A little control over our own lives and a bit of money securely invested, what’s wrong with that?
The problem is: the things the Devil wanted Jesus to do as the Son of God are selfish, and self-serving and ultimately self-glorifying. And Jesus rejected them because being centered on self is inconsistent with being the Christ, the Beloved, the Son of God, the one sent to save others.
It was during the forty days in the wilderness that Jesus struggled with what it meant to be the Son of God.
When he became clear about that identity, he came out of the wilderness, and began to preach the Kingdom of God and to perform mighty acts of healing and exorcism. In the forty days in the wilderness, Jesus became certain of who he was and came forth ready to behave in accord with his identity.
When Jesus knew who he was, the question of what he was to do was already answered. To be the Christ, the Son of God, laid out for him a path to follow, a way of being in the world that led to certain things to do. Preaching. Healing. Confronting Evil.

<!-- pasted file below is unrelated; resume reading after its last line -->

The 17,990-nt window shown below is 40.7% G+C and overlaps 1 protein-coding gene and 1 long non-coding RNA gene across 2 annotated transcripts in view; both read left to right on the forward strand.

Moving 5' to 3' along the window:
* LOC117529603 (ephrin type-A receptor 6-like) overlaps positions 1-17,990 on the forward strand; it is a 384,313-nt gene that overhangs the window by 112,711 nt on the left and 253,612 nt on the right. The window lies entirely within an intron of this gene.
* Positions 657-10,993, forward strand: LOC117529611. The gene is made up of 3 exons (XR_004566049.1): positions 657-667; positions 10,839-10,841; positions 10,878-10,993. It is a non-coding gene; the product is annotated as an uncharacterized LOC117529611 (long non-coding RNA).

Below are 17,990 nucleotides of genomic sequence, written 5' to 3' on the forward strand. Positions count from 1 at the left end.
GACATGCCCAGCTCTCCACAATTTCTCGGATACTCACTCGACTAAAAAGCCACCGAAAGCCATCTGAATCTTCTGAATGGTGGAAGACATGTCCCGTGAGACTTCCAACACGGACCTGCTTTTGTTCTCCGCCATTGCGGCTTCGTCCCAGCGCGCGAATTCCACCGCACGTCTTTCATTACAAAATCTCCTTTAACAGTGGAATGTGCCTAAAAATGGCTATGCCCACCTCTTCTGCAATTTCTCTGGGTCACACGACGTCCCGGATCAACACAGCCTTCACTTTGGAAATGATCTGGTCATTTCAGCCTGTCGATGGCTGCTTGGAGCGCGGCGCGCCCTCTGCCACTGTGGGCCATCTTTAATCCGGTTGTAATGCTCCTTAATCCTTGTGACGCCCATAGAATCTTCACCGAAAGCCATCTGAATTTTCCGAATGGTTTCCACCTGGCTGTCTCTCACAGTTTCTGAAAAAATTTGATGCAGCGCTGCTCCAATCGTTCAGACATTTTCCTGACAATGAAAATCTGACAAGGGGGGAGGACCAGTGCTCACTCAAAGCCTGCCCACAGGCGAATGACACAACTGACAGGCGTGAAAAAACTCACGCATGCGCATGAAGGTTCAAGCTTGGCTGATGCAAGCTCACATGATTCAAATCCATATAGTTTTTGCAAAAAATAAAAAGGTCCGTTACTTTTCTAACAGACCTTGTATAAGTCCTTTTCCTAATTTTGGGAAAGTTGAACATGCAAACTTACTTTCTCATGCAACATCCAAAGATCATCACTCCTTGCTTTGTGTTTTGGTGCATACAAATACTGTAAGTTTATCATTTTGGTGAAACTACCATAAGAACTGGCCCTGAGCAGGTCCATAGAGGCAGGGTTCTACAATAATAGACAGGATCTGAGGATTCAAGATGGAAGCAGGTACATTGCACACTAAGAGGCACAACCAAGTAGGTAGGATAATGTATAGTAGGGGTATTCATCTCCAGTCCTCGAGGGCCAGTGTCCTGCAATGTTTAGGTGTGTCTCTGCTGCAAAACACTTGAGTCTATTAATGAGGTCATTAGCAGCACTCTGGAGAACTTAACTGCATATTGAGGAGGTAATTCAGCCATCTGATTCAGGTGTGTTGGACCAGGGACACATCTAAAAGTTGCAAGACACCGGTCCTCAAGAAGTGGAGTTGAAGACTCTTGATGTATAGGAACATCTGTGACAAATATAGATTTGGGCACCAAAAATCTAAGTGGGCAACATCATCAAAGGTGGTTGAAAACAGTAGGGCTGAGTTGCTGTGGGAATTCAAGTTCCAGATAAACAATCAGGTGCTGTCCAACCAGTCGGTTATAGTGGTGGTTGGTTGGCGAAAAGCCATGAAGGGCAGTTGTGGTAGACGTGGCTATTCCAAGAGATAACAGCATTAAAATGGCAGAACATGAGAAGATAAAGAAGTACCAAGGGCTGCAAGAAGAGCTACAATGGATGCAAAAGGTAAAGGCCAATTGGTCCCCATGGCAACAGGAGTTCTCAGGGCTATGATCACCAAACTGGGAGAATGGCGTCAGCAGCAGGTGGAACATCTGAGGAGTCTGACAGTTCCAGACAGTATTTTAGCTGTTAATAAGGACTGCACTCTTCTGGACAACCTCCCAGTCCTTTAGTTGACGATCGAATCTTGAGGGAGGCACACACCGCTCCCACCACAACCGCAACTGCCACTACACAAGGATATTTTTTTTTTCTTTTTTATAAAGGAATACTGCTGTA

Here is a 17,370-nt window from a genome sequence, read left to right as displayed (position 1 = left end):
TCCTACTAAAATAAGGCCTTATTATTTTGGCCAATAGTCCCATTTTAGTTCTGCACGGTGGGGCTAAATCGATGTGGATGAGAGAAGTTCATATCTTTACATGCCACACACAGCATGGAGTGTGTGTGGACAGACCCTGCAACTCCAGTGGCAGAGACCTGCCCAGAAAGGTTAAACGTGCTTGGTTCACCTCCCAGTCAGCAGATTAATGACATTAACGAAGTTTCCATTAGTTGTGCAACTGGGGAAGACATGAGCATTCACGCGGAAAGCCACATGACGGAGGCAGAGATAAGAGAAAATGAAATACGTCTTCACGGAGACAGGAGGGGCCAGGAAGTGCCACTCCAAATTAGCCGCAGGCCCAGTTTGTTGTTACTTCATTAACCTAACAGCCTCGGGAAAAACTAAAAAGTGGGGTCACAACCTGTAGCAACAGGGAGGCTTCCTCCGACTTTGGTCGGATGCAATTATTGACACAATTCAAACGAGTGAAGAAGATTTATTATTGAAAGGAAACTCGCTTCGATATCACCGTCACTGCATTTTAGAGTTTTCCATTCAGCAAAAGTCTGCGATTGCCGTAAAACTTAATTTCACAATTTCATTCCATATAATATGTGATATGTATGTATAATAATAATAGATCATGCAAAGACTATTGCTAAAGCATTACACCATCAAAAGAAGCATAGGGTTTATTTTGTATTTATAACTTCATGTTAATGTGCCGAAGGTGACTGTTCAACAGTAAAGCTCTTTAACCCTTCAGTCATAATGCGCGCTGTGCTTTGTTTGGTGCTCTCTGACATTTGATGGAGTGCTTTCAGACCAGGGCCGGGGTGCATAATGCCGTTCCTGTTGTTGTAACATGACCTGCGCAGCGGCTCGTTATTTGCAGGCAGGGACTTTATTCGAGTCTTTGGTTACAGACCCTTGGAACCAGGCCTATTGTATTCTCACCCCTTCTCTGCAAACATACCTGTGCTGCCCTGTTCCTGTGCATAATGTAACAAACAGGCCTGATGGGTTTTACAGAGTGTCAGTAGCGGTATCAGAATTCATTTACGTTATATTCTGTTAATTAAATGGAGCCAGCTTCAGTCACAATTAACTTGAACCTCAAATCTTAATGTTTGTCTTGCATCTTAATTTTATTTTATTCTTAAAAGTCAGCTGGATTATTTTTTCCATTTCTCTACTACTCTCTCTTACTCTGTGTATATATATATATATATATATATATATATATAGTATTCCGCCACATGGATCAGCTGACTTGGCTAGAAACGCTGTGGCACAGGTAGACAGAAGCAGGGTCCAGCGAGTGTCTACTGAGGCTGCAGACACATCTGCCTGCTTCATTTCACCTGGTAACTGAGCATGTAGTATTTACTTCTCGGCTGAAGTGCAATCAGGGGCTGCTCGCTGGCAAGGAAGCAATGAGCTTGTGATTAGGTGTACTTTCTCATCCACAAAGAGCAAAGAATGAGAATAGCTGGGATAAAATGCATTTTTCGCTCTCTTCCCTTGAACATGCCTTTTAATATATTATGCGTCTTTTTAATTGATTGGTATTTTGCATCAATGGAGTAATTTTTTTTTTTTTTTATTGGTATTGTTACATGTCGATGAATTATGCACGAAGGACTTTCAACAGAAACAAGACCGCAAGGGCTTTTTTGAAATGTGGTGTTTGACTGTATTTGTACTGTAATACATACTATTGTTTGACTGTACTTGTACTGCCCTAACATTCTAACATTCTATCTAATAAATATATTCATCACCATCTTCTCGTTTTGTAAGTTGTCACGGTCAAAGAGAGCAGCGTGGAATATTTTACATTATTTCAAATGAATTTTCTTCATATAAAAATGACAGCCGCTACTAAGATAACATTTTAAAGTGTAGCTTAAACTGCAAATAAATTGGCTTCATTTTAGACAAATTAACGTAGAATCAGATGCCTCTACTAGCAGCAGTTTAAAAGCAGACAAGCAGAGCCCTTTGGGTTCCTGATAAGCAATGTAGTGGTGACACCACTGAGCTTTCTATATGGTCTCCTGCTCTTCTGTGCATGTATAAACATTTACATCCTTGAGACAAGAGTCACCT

Who am I? Who am I, really? And what is God calling me to do? Who are we? Who are we, the church in all its expressions, really? And what is God calling us to do?
I know I am a rostered leader in the ELCA? But what does that mean, now, in 2013, and in the place where I presently serve? What am I to do?
It is an important question, and the answer will shape your life. Likewise, as congregations, as a synod, as a denomination, as a community of faith, we struggle with identity questions.
Who are we, really?
Or are we a people whom God has called together to be the Body of Christ, as Luther says in the Small Catechism: Called, gathered, empowered and sent? Called to be Christians, gathered around Word and Sacrament, Empowered by the Holy Spirit, Sent into the world to spread the Love of God. If that is who we are (and I believe it is) then the things we do will be designed to care for the world, for others.
We must ask ourselves,
If we are the beloved children of God, what is God calling us to do?
Sisters and brothers, I ask you: just WHO do you think you are?
Amen and amen.